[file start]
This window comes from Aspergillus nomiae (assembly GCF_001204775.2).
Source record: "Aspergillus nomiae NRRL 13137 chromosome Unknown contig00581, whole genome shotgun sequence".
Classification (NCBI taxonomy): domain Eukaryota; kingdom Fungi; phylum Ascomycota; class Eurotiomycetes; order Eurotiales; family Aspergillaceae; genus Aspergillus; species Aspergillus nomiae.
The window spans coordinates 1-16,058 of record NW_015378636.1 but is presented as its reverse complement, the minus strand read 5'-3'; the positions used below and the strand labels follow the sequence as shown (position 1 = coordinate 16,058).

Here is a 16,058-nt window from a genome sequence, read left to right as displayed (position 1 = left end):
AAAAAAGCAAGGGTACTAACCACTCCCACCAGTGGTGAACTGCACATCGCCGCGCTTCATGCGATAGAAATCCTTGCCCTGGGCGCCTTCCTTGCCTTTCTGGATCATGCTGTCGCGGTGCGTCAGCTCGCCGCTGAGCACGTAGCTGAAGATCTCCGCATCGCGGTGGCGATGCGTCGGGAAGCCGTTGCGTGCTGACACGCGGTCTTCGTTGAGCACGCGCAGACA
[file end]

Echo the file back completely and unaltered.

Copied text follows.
This window comes from Aspergillus nomiae (assembly GCF_001204775.2).
Source record: "Aspergillus nomiae NRRL 13137 chromosome Unknown contig00581, whole genome shotgun sequence".
Classification (NCBI taxonomy): domain Eukaryota; kingdom Fungi; phylum Ascomycota; class Eurotiomycetes; order Eurotiales; family Aspergillaceae; genus Aspergillus; species Aspergillus nomiae.
The window spans coordinates 1-16,058 of record NW_015378636.1 but is presented as its reverse complement, the minus strand read 5'-3'; the positions used below and the strand labels follow the sequence as shown (position 1 = coordinate 16,058).

Here is a 16,058-nt window from a genome sequence, read left to right as displayed (position 1 = left end):
AAAAAAGCAAGGGTACTAACCACTCCCACCAGTGGTGAACTGCACATCGCCGCGCTTCATGCGATAGAAATCCTTGCCCTGGGCGCCTTCCTTGCCTTTCTGGATCATGCTGTCGCGGTGCGTCAGCTCGCCGCTGAGCACGTAGCTGAAGATCTCCGCATCGCGGTGGCGATGCGTCGGGAAGCCGTTGCGTGCTGACACGCGGTCTTCGTTGAGCACGCGCAGACA